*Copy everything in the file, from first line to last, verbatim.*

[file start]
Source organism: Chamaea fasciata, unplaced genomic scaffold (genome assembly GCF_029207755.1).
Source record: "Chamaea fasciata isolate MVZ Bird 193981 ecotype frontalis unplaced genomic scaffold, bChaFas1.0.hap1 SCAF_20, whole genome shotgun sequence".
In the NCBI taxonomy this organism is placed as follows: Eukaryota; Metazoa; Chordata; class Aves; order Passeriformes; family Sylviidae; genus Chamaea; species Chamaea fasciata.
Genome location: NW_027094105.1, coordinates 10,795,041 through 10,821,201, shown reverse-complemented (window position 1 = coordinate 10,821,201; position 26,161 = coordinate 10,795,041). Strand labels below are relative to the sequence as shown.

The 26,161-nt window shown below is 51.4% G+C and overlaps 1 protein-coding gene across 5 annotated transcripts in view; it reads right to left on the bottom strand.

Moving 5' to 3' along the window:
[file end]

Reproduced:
Source organism: Chamaea fasciata, unplaced genomic scaffold (genome assembly GCF_029207755.1).
Source record: "Chamaea fasciata isolate MVZ Bird 193981 ecotype frontalis unplaced genomic scaffold, bChaFas1.0.hap1 SCAF_20, whole genome shotgun sequence".
In the NCBI taxonomy this organism is placed as follows: Eukaryota; Metazoa; Chordata; class Aves; order Passeriformes; family Sylviidae; genus Chamaea; species Chamaea fasciata.
Genome location: NW_027094105.1, coordinates 10,795,041 through 10,821,201, shown reverse-complemented (window position 1 = coordinate 10,821,201; position 26,161 = coordinate 10,795,041). Strand labels below are relative to the sequence as shown.

The 26,161-nt window shown below is 51.4% G+C and overlaps 1 protein-coding gene across 5 annotated transcripts in view; it reads right to left on the bottom strand.

Moving 5' to 3' along the window: